6) If using a Mylar liner, now is the time to seal it. Pull the bag top taunt and seal away.
Make sure you squeeze the air or gas out of the top of it so it will all stow in the bucket. The way I accomplish this is seal 90% of the seal but leave an inch or two unsealed at one of the sides of the bag. Then fold/squish the bag into the bucket, pull out that unsealed corner and seal it. If you just seal it up without smooshing it down, it'll never fit in the bucket.
Make sure you check your seal to ensure it's a good one. If you have a lot of extra room at the top of the bag, seal it as near the top as possible. This makes the bag reusable later.
7) With scissors, make a little snip that'll let you open the bag later without a knife. Don't go too far and ruin your nice seal. I dare you to get one of these bags open with your bare hands.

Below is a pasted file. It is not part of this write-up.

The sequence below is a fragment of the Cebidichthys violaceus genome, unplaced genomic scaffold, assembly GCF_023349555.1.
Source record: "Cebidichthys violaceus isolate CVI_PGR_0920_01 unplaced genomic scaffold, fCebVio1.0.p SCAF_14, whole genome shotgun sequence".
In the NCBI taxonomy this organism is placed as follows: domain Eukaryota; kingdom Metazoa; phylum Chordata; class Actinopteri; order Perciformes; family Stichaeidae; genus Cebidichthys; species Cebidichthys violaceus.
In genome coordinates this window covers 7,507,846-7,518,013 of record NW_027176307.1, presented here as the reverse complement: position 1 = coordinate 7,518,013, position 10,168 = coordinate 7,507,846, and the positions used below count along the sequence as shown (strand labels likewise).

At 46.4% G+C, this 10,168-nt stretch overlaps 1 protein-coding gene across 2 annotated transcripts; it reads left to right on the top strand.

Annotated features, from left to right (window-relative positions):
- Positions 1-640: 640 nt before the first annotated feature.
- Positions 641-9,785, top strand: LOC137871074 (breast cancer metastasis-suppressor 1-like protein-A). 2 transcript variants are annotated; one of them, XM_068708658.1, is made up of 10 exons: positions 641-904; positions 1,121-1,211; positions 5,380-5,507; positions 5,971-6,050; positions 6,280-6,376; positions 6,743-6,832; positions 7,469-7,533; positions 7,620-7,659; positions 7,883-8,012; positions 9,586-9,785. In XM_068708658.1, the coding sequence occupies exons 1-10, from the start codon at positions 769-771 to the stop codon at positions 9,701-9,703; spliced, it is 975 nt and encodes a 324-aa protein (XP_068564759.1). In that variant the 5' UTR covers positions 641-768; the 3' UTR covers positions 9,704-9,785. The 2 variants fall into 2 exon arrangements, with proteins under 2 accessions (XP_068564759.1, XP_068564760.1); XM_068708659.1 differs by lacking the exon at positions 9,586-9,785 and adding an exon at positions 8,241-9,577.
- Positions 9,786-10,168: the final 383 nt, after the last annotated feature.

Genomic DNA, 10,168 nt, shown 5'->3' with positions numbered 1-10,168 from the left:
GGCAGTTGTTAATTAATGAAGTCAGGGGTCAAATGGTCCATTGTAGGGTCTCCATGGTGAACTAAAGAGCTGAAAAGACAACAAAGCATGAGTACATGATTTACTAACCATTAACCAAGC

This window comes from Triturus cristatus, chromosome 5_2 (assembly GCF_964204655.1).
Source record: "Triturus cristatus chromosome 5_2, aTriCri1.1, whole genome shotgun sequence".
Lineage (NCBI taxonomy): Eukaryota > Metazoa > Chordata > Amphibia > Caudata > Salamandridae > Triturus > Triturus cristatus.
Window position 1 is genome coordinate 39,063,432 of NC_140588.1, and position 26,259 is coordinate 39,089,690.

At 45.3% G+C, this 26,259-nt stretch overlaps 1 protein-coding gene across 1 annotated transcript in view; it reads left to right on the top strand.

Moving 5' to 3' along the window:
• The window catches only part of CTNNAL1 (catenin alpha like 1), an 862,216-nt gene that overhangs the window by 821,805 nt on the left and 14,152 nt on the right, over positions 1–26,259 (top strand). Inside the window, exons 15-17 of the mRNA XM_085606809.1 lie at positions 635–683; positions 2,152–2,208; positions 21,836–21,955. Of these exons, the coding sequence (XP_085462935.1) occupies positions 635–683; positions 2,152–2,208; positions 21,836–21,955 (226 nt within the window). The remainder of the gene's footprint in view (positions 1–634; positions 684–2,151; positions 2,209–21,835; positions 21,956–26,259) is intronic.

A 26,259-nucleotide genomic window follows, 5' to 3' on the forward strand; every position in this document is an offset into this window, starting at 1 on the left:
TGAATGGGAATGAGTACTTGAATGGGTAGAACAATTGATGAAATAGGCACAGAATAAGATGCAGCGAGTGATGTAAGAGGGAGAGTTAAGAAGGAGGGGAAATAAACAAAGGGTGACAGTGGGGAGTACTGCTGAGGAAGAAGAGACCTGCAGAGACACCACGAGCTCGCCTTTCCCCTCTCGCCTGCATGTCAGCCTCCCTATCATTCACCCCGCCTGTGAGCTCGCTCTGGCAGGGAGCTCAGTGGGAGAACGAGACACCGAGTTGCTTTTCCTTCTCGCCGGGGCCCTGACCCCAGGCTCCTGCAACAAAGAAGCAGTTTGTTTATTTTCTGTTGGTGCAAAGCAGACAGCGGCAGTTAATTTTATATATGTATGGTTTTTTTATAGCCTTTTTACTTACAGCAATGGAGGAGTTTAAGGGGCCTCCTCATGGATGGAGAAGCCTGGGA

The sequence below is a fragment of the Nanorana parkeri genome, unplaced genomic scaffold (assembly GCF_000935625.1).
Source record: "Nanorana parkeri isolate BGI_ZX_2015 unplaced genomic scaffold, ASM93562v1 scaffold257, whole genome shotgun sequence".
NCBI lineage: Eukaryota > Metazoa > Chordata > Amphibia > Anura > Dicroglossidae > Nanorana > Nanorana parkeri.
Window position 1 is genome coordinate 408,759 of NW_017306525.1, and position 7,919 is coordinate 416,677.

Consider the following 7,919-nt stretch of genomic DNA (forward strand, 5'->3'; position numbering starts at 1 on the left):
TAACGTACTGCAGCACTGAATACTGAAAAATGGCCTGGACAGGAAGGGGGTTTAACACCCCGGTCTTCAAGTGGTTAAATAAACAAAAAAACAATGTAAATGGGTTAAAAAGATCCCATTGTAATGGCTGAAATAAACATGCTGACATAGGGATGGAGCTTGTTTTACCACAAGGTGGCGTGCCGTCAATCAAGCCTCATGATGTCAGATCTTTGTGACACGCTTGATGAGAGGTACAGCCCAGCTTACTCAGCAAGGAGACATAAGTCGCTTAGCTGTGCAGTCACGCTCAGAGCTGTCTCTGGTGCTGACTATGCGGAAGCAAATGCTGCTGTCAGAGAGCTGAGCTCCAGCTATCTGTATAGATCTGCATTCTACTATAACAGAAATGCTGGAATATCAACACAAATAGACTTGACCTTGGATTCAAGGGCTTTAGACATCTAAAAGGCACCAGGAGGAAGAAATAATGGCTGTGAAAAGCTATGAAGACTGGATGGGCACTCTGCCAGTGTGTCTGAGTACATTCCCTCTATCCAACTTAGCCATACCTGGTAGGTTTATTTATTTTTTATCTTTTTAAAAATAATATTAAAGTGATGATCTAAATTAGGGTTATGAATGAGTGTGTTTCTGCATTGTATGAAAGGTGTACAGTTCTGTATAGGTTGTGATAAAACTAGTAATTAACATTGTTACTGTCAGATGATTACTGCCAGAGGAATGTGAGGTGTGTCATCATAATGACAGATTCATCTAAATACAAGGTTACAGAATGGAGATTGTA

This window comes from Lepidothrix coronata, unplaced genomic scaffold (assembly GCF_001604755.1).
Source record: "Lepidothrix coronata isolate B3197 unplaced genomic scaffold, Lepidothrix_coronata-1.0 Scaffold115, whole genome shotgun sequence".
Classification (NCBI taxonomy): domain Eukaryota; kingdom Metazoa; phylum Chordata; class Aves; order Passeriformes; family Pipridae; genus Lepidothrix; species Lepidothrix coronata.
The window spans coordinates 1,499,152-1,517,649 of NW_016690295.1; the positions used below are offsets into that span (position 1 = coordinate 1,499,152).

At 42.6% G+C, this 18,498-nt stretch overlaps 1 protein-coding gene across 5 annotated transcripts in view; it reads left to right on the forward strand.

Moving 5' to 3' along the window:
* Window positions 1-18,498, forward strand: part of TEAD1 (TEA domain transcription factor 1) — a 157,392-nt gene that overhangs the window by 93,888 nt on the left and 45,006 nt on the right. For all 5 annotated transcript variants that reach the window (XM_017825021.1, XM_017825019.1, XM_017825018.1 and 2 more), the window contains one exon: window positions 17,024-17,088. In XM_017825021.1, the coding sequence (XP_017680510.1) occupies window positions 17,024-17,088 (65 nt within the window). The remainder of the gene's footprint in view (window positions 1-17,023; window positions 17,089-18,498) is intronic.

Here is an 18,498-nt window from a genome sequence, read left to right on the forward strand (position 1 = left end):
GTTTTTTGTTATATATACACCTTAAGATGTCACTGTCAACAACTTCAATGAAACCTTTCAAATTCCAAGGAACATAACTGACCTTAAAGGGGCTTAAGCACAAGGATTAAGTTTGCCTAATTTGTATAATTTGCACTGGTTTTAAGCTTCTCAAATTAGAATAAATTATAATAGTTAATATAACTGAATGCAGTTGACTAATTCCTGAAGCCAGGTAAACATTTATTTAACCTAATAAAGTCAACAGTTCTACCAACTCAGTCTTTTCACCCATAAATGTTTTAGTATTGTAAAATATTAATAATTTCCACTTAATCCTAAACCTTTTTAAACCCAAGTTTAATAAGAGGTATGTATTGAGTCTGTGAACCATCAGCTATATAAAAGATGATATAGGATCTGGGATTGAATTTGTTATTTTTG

8 ) Put your lid on but don't snap it down just yet.
9) Label it. Right now. Date it. Put the contents on it. Don't put it on the lid either, or if you do make sure you put it on the side too. It's hard to read lids when they are all stacked up.
10) Wait three days for the oxygen absorbers to do their work. It will look like the food is getting vacuum packed. You want to wait on snapping the lid down so you can check and make sure this is happening for two reasons, A) you want the oxygen absorbers to be working and B) you want your bag seal to be good. You have to wait to make sure this is happening. then
11) Snap on your lid. A big rubber mallet will come in handy, otherwise I find standing on the bucket works fine too. Using the palm of your hand will hurt after a while.